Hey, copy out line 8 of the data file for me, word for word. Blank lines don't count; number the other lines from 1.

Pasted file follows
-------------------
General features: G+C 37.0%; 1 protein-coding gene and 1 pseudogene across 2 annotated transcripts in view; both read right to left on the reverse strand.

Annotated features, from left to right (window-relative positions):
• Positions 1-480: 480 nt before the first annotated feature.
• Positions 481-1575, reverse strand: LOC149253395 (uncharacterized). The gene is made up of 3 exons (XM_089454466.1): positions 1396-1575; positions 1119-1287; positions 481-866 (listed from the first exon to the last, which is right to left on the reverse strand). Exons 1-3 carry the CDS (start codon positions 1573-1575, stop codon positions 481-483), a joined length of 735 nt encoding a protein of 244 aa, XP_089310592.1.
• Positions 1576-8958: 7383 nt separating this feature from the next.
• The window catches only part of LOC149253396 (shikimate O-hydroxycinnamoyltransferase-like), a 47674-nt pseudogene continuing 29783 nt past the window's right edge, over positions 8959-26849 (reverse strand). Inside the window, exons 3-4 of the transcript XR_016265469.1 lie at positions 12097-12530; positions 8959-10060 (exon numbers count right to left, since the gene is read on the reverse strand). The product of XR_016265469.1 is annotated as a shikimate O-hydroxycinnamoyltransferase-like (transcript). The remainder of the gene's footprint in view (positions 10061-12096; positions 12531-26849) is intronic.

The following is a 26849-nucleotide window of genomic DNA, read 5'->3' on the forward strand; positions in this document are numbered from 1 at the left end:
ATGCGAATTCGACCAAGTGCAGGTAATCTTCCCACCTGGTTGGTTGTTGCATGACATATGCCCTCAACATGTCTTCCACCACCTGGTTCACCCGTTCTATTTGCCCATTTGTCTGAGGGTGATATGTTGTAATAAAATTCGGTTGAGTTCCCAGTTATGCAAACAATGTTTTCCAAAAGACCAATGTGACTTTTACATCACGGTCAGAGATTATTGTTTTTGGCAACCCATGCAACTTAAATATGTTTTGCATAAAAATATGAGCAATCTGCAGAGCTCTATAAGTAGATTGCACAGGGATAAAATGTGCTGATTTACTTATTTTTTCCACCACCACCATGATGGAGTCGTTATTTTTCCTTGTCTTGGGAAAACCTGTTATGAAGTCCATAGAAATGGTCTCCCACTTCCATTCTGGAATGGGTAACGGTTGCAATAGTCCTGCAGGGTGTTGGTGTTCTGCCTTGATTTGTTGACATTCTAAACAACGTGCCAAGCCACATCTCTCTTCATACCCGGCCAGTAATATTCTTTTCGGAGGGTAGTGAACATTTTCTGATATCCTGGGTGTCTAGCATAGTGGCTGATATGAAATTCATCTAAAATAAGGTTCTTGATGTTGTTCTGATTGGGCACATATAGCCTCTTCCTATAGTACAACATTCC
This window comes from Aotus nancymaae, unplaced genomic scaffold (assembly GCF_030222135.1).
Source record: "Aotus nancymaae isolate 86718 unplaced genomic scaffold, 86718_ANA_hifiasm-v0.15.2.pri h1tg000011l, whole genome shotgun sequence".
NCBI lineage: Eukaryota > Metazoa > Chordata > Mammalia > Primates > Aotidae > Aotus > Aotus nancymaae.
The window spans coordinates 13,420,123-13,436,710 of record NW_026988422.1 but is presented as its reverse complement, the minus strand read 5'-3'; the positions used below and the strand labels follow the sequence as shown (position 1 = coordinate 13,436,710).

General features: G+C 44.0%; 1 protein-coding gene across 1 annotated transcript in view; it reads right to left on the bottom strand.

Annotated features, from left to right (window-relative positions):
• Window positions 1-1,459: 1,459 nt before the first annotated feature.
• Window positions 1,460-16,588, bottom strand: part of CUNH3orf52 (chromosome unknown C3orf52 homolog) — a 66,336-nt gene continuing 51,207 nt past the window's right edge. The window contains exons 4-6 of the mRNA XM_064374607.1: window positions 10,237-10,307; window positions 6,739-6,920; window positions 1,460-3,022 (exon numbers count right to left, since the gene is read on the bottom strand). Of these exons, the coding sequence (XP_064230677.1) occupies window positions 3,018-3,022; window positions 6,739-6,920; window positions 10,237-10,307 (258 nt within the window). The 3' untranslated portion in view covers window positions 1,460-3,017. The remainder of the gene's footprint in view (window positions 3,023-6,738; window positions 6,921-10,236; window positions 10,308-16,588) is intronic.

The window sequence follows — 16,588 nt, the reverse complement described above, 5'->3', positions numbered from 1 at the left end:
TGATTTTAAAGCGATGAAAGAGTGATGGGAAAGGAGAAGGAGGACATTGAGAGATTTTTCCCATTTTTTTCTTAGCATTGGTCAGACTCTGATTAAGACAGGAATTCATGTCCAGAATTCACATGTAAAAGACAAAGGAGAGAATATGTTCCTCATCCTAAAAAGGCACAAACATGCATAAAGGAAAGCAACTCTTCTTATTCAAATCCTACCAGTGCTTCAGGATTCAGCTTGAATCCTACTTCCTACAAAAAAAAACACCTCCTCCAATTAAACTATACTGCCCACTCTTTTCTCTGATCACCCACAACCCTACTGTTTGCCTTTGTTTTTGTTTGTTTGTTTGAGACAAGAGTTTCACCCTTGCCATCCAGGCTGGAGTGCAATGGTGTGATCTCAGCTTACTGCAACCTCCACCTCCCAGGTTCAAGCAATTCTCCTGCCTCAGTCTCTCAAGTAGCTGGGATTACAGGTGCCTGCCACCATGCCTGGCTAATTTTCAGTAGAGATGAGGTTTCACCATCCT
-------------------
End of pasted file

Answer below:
ATGCGAATTCGACCAAGTGCAGGTAATCTTCCCACCTGGTTGGTTGTTGCATGACATATGCCCTCAACATGTCTTCCACCACCTGGTTCACCCGTTCTATTTGCCCATTTGTCTGAGGGTGATATGTTGTAATAAAATTCGGTTGAGTTCCCAGTTATGCAAACAATGTTTTCCAAAAGACCAATGTGACTTTTACATCACGGTCAGAGATTATTGTTTTTGGCAACCCATGCAACTTAAATATGTTTTGCATAAAAATATGAGCAATCTGCAGAGCTCTATAAGTAGATTGCACAGGGATAAAATGTGCTGATTTACTTATTTTTTCCACCACCACCATGATGGAGTCGTTATTTTTCCTTGTCTTGGGAAAACCTGTTATGAAGTCCATAGAAATGGTCTCCCACTTCCATTCTGGAATGGGTAACGGTTGCAATAGTCCTGCAGGGTGTTGGTGTTCTGCCTTGATTTGTTGACATTCTAAACAACGTGCCAAGCCACATCTCTCTTCATACCCGGCCAGTAATATTCTTTTCGGAGGGTAGTGAACATTTTCTGATATCCTGGGTGTCTAGCATAGTGGCTGATATGAAATTCATCTAAAATAAGGTTCTTGATGTTGTTCTGATTGGGCACATATAGCCTCTTCCTATAGTACAACATTCC